County to pay $15K to settle wrongful arrest suit

 

From left, Javonte Ellis, Ron Cooke and Harry Sanders

From left, Javonte Ellis, Ron Cooke and Harry Sanders

 

 

Amanda Lien

 

 

Lowndes County supervisors voted in executive session Friday to pay a former New Hope High School student $15,000 to settle a wrongful imprisonment lawsuit against a justice court judge, board president Harry Sanders confirmed to The Dispatch. 

 

Judge Ron Cooke was the remaining defendant in a suit brought by Javonte Ellis, who was arrested for statutory rape in March 2015. Ellis was 17 at the time and had engaged in sex with a 14-year-old female. The charge was dropped a few weeks later after it was discovered the age difference between Ellis and the female was a few months shy of the 36-month requirement for charging a minor with statutory rape. 

 

Initially, the county, Sheriff Mike Arledge and sheriff's office Det. Will Spann were also named as defendants in the lawsuit. But in October 2018, a judge dismissed the case against all parties except Cooke. 

 

Ellis was arrested at NHHS in front of students and teachers in March 2015 after Spann, who was investigating the statutory rape case in New Hope, brought the arrest affidavit to Cooke, who signed it. In September 2016, Ellis filed suit in the U.S. District Court for the Northern District of Mississippi, alleging Spann had "subjectively known" he had no probable cause to arrest Ellis because he knew the birth dates of both Ellis and the female with whom Ellis had consensual relations. Likewise, the suit argues Cooke should have inspected the affidavits to ensure investigators had probable cause to make the arrest.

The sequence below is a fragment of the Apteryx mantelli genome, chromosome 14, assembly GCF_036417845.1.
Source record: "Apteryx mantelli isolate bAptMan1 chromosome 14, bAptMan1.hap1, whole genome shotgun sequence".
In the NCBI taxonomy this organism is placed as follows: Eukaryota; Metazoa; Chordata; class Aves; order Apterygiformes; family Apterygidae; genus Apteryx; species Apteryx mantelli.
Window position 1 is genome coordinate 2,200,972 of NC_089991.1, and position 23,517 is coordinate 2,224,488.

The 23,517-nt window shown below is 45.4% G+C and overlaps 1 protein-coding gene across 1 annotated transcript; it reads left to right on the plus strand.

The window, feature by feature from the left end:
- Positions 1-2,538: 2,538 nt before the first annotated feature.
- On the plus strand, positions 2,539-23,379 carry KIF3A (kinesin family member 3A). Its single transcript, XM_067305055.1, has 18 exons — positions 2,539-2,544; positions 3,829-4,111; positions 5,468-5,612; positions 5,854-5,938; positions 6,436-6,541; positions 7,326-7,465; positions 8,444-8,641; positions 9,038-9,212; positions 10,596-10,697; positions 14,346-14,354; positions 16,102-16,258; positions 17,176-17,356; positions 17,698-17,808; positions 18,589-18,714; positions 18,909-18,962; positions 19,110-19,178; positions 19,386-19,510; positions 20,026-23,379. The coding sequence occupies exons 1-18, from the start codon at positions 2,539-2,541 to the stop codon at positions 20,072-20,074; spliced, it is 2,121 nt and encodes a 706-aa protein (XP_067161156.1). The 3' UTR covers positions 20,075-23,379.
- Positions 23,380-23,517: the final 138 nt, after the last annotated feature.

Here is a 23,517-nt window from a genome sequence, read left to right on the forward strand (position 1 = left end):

Ellis was held at Lowndes County Adult Detention Center until he could post $10,000 bond. Because of his arrest, the suit argues, he was expelled from NHHS and barred from attending graduation. 

 

The suit also argues Ellis was a minor and under the jurisdiction of the Youth Court of Lowndes County, therefore Cooke did not have jurisdiction.  

 

A federal judge later ruled that Cook does not have judicial immunity in this case, meaning he could be sued. However, the county does have judicial immunity.  

 

Sanders told The Dispatch the county agreed to pay for Cooke's legal defense, but he hopes the settlement will "take care of this whole thing." Cooke is an elected judge paid by the county. 

 

Jackson attorney Jason Dare, who is defending Cooke, and Tupelo attorney Victor Fleitas, who represents Ellis, did not immediately respond to requests for comment.

 

 

 

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